Biology and Environmental Science Instructor
Environmental Science is both a cognitive and sensory experience. I encourage my students to “open up their sensory systems to the natural world around them….and learn to take calculated risks to improve their cognition through new experiences”. In kind, my students have helped me, as well as themselves grow through the reciprocal process of instruction – becoming both community mentors and learners.
Helius, a student blind from birth, demonstrated the richness in personal and community education. Helius benefitted from the support of her parents to overcome infrastructure hurdles such as not having a Braile textbook, trying to navigate D2L which is not ADA compliant, and trying absorbing as much auditorily through PowerPoint Lectures as possible. During the semester I saw her potential and pushed her boundaries – to become confident in group work, synthesizing information and sharing her thoughts and experiences with the rest of our learning community. She had much to teach our learning community about her challenges and assets.
To me, just walking by myself to my car at night, is a bit scary…putting me on a higher level of alert. Helius has to confront this experience every minute of her life when she takes on new experiences. But that did not stop her from trusting new classmates who led her into the Looking Glass River for an invertebrate sampling event. Helius experienced the feel and sounds of a river current, and many new alien creatures that day. One misstep and she could have fallen into the river, filling her waders. This was more than some of the other students were willing to do.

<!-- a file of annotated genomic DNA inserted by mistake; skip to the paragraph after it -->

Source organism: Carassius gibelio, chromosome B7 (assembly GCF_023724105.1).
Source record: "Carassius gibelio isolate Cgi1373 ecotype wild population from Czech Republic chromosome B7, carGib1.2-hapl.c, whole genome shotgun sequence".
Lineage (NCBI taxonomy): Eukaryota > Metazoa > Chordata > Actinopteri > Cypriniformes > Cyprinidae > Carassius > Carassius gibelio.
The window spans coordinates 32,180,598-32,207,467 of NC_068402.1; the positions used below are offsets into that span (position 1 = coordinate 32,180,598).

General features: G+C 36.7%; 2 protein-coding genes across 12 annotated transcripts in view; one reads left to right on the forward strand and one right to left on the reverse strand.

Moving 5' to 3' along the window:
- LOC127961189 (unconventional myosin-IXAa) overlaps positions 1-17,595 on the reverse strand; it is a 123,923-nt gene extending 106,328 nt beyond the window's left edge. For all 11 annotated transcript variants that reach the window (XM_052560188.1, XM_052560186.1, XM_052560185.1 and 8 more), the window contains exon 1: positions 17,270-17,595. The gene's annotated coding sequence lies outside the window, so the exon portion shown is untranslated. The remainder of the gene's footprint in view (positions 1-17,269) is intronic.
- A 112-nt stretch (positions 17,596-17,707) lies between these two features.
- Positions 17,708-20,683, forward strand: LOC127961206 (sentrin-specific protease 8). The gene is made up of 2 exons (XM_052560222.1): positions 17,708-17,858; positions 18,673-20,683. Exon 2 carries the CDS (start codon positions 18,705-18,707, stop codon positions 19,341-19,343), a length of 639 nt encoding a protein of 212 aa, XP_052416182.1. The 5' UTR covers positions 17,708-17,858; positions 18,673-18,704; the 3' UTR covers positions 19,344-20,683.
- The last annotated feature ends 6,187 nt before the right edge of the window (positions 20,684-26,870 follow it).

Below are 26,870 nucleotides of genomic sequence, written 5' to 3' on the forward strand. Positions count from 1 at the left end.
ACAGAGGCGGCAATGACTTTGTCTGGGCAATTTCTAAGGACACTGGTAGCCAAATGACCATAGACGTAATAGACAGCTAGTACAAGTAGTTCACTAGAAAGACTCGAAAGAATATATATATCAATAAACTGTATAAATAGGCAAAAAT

The culmination of this experience in community and environmental science awareness was Helius’s capstone project. Instead of needing to be pushed as in the beginning of the semester, she conducted a professional survey of bird calls. She had to talk with strangers to collect the data. As part of her public presentation, she confidently played a number of bird calls – requiring the class community to identify the birds. Helius artfully played one bird call that summed up her semester experience and reciprocal role as a community educator. It was a little chirpy sound that most of us equated with some small bird. It was actually an eagle. Helius aced this capstone assignment, earning the highest grade in the class. Helius was like that quiet and unassuming little bird who, in reality, truly was an eagle, mastering her environment and teaching us all that we too can overcome our hurdles and soar as a learning community.